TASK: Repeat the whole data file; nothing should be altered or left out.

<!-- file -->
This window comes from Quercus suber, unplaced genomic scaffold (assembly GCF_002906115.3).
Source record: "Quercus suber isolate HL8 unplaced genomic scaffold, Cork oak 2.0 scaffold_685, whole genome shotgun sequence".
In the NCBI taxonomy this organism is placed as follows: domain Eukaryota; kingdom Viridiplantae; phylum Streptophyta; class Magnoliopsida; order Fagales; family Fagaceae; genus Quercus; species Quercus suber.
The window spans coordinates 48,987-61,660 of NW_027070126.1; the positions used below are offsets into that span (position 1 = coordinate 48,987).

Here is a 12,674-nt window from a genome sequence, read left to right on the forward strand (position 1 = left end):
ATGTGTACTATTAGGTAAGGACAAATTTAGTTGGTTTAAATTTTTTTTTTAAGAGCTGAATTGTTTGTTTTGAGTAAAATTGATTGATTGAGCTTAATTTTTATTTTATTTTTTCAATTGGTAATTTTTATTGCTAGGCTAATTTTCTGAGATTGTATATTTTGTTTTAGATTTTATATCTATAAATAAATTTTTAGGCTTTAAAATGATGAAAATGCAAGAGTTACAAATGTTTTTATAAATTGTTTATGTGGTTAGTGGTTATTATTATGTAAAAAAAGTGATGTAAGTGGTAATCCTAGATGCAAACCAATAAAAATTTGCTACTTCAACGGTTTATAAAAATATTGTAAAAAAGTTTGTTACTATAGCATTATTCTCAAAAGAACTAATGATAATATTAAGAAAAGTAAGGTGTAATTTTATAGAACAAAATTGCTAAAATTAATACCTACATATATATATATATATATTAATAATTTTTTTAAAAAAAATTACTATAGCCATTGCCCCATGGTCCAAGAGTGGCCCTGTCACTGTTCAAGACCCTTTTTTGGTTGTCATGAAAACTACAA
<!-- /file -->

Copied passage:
This window comes from Quercus suber, unplaced genomic scaffold (assembly GCF_002906115.3).
Source record: "Quercus suber isolate HL8 unplaced genomic scaffold, Cork oak 2.0 scaffold_685, whole genome shotgun sequence".
In the NCBI taxonomy this organism is placed as follows: domain Eukaryota; kingdom Viridiplantae; phylum Streptophyta; class Magnoliopsida; order Fagales; family Fagaceae; genus Quercus; species Quercus suber.
The window spans coordinates 48,987-61,660 of NW_027070126.1; the positions used below are offsets into that span (position 1 = coordinate 48,987).

Here is a 12,674-nt window from a genome sequence, read left to right on the forward strand (position 1 = left end):
ATGTGTACTATTAGGTAAGGACAAATTTAGTTGGTTTAAATTTTTTTTTTAAGAGCTGAATTGTTTGTTTTGAGTAAAATTGATTGATTGAGCTTAATTTTTATTTTATTTTTTCAATTGGTAATTTTTATTGCTAGGCTAATTTTCTGAGATTGTATATTTTGTTTTAGATTTTATATCTATAAATAAATTTTTAGGCTTTAAAATGATGAAAATGCAAGAGTTACAAATGTTTTTATAAATTGTTTATGTGGTTAGTGGTTATTATTATGTAAAAAAAGTGATGTAAGTGGTAATCCTAGATGCAAACCAATAAAAATTTGCTACTTCAACGGTTTATAAAAATATTGTAAAAAAGTTTGTTACTATAGCATTATTCTCAAAAGAACTAATGATAATATTAAGAAAAGTAAGGTGTAATTTTATAGAACAAAATTGCTAAAATTAATACCTACATATATATATATATATATTAATAATTTTTTTAAAAAAAATTACTATAGCCATTGCCCCATGGTCCAAGAGTGGCCCTGTCACTGTTCAAGACCCTTTTTTGGTTGTCATGAAAACTACAA